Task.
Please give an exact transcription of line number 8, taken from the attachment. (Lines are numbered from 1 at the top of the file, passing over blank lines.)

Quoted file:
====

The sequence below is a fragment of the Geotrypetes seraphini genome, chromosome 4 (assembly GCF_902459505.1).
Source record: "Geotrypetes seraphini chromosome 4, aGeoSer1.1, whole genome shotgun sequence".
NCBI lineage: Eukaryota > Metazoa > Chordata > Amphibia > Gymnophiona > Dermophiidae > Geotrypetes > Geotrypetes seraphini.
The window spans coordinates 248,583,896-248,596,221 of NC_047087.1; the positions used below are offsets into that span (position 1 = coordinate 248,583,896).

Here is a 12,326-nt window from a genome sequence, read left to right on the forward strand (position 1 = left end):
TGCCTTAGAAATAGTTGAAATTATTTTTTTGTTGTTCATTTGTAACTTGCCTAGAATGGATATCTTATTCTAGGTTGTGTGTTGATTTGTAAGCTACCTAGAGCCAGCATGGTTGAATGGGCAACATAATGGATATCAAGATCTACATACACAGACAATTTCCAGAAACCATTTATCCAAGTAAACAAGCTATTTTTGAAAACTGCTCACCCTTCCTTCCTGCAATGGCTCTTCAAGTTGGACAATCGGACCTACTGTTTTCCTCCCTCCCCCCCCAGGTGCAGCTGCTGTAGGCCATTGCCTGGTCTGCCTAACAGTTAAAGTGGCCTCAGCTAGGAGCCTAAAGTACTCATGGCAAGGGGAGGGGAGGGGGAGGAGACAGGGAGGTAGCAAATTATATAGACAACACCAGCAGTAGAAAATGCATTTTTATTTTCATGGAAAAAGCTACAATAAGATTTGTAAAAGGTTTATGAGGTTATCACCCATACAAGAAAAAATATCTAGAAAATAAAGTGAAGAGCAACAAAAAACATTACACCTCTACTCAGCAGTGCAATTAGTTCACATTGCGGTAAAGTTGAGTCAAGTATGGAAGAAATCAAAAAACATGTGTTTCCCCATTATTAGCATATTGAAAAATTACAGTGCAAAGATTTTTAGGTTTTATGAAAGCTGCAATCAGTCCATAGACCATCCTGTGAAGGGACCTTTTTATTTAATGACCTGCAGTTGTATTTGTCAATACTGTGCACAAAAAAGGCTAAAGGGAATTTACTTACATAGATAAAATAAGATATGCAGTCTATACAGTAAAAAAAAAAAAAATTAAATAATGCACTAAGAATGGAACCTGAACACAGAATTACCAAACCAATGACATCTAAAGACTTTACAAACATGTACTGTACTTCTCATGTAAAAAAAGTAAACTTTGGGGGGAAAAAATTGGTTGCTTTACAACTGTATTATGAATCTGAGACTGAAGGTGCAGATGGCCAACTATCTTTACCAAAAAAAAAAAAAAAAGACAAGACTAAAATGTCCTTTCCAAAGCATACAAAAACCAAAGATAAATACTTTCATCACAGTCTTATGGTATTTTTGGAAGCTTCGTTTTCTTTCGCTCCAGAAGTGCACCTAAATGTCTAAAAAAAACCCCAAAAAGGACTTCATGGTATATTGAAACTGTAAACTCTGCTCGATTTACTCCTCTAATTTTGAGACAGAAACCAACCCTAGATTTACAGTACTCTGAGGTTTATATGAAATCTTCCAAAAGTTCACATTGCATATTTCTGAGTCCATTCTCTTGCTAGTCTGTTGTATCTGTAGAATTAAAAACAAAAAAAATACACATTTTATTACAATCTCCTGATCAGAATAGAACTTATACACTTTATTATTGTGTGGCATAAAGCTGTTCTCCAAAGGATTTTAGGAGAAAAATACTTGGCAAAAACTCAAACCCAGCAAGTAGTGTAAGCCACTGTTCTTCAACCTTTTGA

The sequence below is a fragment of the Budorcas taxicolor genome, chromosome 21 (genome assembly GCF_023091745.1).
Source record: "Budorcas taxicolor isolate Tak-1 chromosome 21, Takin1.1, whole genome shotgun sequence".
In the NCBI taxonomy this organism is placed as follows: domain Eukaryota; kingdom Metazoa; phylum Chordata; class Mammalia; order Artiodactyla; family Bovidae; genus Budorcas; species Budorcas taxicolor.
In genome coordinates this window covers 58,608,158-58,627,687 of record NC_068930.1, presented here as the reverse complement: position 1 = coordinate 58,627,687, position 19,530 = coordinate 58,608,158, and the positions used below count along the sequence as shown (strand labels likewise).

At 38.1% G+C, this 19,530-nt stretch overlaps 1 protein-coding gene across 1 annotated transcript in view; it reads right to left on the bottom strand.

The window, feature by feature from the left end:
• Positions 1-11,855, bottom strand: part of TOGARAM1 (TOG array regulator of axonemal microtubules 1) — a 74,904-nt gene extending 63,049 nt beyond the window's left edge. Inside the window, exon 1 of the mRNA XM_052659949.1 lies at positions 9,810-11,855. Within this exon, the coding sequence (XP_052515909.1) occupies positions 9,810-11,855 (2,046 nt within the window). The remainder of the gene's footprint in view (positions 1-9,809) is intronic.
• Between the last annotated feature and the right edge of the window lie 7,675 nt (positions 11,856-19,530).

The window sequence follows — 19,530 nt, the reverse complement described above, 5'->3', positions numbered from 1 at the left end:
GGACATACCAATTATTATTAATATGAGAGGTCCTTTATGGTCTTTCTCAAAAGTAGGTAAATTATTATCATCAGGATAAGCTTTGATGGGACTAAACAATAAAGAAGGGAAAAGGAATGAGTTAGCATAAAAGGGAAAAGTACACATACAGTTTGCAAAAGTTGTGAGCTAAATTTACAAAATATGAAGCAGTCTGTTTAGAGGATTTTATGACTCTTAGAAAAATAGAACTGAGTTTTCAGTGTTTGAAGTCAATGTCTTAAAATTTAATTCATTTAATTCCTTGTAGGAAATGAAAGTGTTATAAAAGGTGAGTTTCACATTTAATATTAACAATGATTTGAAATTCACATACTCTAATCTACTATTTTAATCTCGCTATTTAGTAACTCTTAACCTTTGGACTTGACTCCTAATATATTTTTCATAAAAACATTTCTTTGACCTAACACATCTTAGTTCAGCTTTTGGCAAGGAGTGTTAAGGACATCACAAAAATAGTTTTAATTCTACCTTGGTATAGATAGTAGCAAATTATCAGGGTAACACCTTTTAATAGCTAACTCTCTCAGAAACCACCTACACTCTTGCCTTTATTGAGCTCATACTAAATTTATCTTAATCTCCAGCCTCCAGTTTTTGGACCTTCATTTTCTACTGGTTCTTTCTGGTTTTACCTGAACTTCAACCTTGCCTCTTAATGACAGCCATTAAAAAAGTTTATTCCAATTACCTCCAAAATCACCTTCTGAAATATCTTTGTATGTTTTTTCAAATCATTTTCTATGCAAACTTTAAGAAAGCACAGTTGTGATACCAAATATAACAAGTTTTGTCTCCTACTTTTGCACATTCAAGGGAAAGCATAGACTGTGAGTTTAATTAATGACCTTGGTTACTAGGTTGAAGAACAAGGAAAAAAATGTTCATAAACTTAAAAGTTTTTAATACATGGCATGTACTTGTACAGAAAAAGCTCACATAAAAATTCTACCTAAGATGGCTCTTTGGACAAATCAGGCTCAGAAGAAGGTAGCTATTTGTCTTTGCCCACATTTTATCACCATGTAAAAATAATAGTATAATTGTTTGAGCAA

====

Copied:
Source record: "Budorcas taxicolor isolate Tak-1 chromosome 21, Takin1.1, whole genome shotgun sequence".